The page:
Dean Cruikshank

What Causes Cystic Fibrosis....More Information On Genetics

The video below provides an in-depth review of the science regarding the CFTR (cystic fibrosis transmembrane regulator) protein.

The CF gene was first discovered in 1989 by a team of investigators at the Hospital for Sick Children. It took a further 2 years for scientists to discover exactly what the CF gene is for. The CF gene contains the instructions on how to build a channel that sits in the membrane of some cells in the body. This channel is a protein and is called CFTR (cystic fibrosis transmembrane regulator) and it functions as a pore that chloride (salt) can move through. CFTR also influences other channels and is important in the movement of sodium in lung airway cells.

Mutations in the CF gene are mistakes in the DNA code that cause dysfunction in CFTR (so that the salt channel does not work properly). During the time that the CF gene was discovered, about 10 different mutations were described. We now know that there are more than 1400 mutations in the CF gene that can cause cystic fibrosis. Some of these mistakes can be more severe than others. If you were reading instructions and there was an entire page missing, that would be a severe mistake and it would be difficult to follow the instructions. However if the mistake was a misspelled word, you could still probably follow the instructions and this would be a mild mistake. In this way, some of the 1400 mutations are severe and some are mild.

The most common mutation causing CF is delta F508 - a deletion of an amino acid called phenylalanine at position 508 in the gene. This results in the CFTR salt channel not being able to fold into the proper shape. The body recognizes this abnormality and breaks down the protein after it is made so that the protein does not move to its correct position in the cell membrane. Thus the delta F508 mutation is a severe mutation. About 65-70% of all CF mutations seen are the F508 mutation and half of the people with CF in our clinic carry 2 copies of this mutation.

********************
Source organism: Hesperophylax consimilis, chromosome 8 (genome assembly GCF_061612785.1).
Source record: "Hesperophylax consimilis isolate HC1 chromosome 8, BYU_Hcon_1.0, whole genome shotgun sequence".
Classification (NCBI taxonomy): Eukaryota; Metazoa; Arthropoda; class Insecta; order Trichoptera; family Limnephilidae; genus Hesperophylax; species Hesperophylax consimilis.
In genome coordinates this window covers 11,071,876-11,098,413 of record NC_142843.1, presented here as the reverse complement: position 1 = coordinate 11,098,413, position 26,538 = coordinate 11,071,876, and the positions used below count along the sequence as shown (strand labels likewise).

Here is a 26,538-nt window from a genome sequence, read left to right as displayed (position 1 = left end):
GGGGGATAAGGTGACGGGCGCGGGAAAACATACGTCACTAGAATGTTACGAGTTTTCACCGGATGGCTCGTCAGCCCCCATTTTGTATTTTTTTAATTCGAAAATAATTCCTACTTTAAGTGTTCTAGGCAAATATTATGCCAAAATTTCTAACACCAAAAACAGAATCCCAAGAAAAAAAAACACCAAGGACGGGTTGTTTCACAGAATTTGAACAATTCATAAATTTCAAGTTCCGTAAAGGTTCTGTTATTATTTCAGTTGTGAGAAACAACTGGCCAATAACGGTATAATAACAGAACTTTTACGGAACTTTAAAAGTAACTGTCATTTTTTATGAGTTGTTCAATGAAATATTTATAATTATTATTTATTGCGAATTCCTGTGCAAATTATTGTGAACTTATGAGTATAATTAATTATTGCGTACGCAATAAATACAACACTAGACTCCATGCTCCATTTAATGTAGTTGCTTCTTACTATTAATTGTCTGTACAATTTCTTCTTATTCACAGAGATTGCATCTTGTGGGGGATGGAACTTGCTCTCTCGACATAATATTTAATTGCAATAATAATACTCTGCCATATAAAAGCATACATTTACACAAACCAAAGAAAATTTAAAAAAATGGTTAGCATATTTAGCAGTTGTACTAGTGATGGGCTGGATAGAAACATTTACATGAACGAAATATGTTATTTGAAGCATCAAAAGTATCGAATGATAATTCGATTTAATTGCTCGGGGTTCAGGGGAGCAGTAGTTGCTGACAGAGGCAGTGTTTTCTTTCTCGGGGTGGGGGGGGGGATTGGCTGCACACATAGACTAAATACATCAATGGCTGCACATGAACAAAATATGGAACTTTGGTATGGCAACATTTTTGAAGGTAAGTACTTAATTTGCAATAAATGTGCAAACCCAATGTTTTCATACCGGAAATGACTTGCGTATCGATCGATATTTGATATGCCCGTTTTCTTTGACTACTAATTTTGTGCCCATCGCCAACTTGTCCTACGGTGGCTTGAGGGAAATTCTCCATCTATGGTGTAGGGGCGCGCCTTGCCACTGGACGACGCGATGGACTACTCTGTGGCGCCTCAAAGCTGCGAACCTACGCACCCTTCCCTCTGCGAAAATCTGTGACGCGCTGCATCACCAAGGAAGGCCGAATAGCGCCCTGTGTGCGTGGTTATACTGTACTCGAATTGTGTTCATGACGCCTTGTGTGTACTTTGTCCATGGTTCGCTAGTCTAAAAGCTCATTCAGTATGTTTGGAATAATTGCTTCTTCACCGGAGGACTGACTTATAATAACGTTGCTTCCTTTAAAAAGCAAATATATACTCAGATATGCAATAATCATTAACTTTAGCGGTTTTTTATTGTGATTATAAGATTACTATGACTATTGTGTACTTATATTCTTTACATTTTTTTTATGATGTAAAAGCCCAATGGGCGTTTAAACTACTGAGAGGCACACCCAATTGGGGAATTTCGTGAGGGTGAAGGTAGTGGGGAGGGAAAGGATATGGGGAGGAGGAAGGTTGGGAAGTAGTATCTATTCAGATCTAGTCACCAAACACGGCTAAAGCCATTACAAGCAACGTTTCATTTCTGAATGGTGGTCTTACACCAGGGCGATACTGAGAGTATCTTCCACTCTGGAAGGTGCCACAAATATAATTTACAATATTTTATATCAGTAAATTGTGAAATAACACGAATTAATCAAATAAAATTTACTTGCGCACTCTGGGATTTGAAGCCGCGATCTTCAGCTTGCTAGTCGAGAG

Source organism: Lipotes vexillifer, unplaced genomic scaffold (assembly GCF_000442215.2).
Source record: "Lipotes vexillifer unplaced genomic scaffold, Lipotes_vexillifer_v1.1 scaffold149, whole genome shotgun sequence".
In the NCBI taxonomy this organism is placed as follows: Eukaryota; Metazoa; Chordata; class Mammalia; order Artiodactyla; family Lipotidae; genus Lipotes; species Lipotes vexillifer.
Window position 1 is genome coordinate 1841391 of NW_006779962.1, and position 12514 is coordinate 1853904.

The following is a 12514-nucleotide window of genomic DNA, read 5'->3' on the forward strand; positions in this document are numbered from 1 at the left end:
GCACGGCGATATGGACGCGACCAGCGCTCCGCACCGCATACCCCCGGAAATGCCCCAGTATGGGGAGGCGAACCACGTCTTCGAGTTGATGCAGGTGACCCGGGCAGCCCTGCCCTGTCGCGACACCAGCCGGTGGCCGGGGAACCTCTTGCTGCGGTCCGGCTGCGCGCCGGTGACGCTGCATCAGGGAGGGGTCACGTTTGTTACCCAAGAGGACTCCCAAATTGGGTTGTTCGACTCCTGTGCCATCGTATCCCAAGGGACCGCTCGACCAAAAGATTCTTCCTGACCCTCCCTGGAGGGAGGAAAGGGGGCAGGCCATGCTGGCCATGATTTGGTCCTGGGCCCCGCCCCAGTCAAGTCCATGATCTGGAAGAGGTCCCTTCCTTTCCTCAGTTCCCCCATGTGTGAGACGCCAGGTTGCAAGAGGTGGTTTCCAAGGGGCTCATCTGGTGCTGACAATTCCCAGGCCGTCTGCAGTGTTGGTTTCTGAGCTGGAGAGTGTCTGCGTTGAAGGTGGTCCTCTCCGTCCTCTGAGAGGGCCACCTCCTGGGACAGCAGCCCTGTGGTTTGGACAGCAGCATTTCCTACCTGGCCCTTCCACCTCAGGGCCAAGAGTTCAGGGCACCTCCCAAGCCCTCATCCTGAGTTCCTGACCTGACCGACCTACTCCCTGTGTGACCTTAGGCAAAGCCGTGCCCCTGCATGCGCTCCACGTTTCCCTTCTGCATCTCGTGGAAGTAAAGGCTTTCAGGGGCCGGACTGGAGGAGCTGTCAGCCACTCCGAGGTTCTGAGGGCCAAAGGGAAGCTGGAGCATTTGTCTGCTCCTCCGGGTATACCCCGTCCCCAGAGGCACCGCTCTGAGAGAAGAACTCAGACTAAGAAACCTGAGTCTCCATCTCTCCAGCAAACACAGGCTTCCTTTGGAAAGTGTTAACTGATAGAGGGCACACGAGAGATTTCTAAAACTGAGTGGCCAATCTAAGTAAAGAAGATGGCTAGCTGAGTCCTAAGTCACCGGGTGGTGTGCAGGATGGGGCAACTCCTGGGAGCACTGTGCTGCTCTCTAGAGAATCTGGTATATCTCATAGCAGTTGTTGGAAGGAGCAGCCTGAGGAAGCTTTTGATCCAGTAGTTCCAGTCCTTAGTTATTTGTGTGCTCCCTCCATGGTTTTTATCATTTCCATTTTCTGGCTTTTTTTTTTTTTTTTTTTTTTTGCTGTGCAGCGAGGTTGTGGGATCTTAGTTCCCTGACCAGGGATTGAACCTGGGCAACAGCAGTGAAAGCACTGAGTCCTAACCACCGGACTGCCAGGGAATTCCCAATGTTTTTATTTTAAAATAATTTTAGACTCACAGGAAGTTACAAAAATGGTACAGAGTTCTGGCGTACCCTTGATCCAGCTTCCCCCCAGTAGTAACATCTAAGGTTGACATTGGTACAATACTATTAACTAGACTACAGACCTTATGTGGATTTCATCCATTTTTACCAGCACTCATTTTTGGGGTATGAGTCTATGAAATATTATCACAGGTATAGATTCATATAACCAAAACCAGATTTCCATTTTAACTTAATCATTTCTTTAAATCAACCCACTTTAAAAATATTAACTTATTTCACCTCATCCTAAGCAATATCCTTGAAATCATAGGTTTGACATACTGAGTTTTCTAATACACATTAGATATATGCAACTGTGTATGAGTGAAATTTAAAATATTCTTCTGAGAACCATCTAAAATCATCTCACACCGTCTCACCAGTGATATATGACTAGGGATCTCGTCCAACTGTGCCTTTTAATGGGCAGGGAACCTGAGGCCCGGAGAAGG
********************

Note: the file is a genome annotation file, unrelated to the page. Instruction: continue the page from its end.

Scientists have divided the 1400 different mutations in the CF gene into categories based on their impact on the CFTR protein.

Classes of Mutations

Type I mutations are so severe that no normal CFTR protein is made at all. An example of Type 1 mutations are stop mutations. Normally, the DNA contains instructions to say when the CFTR protein is complete. If there is a stop mutation, it is as if the last few pages of the instructions are missing so you are left with a CFTR protein that is only partially completed and thus does not work as a salt channel. The more common of these mutations are the G542X and W1282X mutations.

Type II mutations are mistakes that cause a problem with processing the CFTR protein. The CFTR protein is not made correctly so the body breaks down the protein before it can reach the cell surface. Delta F508 is the most common Type 2 mutation. Type 2 mutations are considered severe mutations.

Type III mutations are mistakes that mean that, although the salt channel is made correctly and gets to the correct position in the membrane of the cell, it does not work. The G551D mutation is an example of a Type 3 mutation and Type 3 mutations are also severe mutations.

Type IV mutations are considered mild mutations because the the CFTR protein is in the correct location on the cell membrane and it does work to move salt but it doesn't function properly. This is also called a conductance problem. The R117H mutation is the most common Type 4 mutation.

Finally, Type V mutations are also mild mutations where the number of salt channels is reduced but each individual channel functions normally. These are very rare mutations and include 3849+10kbC->T and A455E.